An alumna of both the Salzburg Mozarteum and London's Royal Academy of Music, Christina Gansch rose to prominence last year as the winner of the 2014 Kathleen Ferrier Award. Her winner's recital at St John's Smith Square saw her joined by the peerless Malcolm Martineau in a programme of Mozart, Mahler, Wolf, Strauss and, curiously, Roger Quilter. A small observation: when the Quilter is the most moving thing on the programme, above the titans musical and poetic of German Romanticism, there is surely a rethink to be had. This was a programme of trifles, only a couple of these songs with any emotional heft, and Gansch tended to elide the differences in character between the serious and light music, meaning the sublime moments were sometimes rather hollow.

Christina Gansch © Askonas Holt
Christina Gansch
© Askonas Holt

None of this is to say that she doesn't have a beautiful voice – she really does. Although young, she has a beautiful high range and flashes of stunning beauty, with depth and tone far beyond her years. This first appeared in Mozart's setting of Goethe, Das Veilchen, and Campe's Abendempfindung (Evening Thoughts), where the final stanzas glowed like the setting sun. This depth was key to those moments of rare introspection that really did come off, as in Mahler's Leander setting Erinnerung, a sad musing on the loneliness of the artist. The final stanza “So both hold me captive/Again and again:/Songs inspire love,/Love inspires songs!” was heartbreaking, and left me wishing I could have heard more of Gansch in this music. The second stanza's pianissimos were perfectly judged, the song's more symphonic mood drawing out some true drama from Gansch, whose third-stanza high notes really told. Some praise is surely due to St John's Smith Square, whose open, clear acoustic is surprisingly effective in this highly intimate music. Both parts were effective and came across well, without any part of either party's contribution being noticeably attenuated.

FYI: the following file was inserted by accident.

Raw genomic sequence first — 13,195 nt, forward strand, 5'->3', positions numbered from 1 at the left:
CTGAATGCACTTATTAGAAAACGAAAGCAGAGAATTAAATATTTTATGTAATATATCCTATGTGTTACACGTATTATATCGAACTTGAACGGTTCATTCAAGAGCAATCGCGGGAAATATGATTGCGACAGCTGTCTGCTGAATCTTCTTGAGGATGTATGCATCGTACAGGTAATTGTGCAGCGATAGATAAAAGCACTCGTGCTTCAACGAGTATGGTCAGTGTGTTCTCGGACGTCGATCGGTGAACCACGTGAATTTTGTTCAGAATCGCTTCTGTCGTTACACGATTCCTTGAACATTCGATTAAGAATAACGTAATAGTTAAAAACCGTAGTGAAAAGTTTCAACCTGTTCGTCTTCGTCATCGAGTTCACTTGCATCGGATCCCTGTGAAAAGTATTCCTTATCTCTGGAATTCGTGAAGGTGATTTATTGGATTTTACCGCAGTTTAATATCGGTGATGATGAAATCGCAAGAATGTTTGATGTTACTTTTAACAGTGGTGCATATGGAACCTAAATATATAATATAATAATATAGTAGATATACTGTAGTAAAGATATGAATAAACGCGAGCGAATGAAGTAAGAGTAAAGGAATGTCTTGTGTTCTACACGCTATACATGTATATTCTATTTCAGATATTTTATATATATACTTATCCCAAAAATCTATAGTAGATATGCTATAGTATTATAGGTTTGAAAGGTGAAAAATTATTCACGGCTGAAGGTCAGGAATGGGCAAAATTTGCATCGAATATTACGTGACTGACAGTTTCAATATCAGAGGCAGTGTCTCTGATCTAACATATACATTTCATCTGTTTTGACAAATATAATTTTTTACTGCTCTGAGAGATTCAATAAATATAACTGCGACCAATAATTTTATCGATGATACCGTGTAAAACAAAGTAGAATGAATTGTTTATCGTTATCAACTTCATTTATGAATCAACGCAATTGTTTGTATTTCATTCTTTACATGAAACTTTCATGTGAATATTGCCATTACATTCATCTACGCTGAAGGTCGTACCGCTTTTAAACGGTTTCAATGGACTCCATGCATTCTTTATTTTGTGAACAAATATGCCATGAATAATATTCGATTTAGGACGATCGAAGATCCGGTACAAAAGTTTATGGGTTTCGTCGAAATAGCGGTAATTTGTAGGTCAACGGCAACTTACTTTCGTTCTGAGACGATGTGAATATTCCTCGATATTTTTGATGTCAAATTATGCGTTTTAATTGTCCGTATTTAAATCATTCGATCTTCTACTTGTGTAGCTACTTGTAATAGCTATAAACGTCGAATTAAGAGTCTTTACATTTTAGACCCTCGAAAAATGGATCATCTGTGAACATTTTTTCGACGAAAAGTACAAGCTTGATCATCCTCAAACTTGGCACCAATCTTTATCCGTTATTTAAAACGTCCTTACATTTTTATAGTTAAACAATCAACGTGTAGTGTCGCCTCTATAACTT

Of course, too much richness throughout the recital would come across as overbearing, and at the lighter end of the art song spectrum, Gansch does extremely well, with a manner well-suited, perhaps, to opera. Certainly, the fun and games of the five songs from Wolf's Italienisches Liederbuch were met with enthusiasm from both performers. Martineau was clearly having fun, and Gansch's gestures and acting enlivened the unchallenging language of these little numbers. Even when it went a little too far, as in Ich hab in Penna einen Liebsten wohnen, a patter-song in all but name; Gansch's motions got rather in her way, and both notes and patter were a little unclear. Her stylistic heartland became apparent in an aria from Un ballo in maschera, a cheeky and confidently delivered showpiece for those wonderful high notes. There was a lot of comedy in this recital too, Martineau in particular sharing some knowing glances with the audience for the sillier, more playful endings to songs.

To repeat myself, however, too much of anything can become wearing. Sweetness and light are well and good, but for the bulk of this recital, there was simply too little characterisation, too little edge. There is a surfeit of German poetry suffused in greenery, with shafts of light breaking nostalgically through linden trees; it’s not that this is a problem, it is only that it takes real effort to stop one song blending into the next. Gansch has a habit of letting some voix naturelle into her sound, a breathiness intended to give the poetry immediacy and rhetoric. A nice special effect the first time, in Das Veilchen, but special effects rapidly stop being special with excess repetition. It was particularly disappointing from a singer who clearly has such a huge emotional range in her voice to fall back on this so often. I craved the expressivity that was only hinted at in this recital, the character that lacked, as in Mahler’s quirky Wer hat dies Liedlein erdacht?, with an opening that was nice enough, but not sufficiently völkisch, lacking that foot-stamping, rustic quality so important in Mahler. So with the impatient demand in Frühlingsmorgen to “Steh’ auf, Langschläfer, Steh auf!” It was well-sung, but that was all I could really say about it.

So it was with the recital as a whole, really. There are bags of potential in this young singer, and those flashes I mentioned really were flashes of utter brilliance. This was clearly a showcase recital, but I never felt wowed by Gansch; she never looked once at Martineau mid-song, and the communication appeared to come entirely from his end. Lovely music, lovely singing, lovely poetry… there must be something more than ‘lovely’ in performances of the highest level, though. This needed more joy in the words, more engagement, more drama; Gansch will be one to watch over the years., but the greatest singers need more than ‘lovely’ in their repertoire.

***11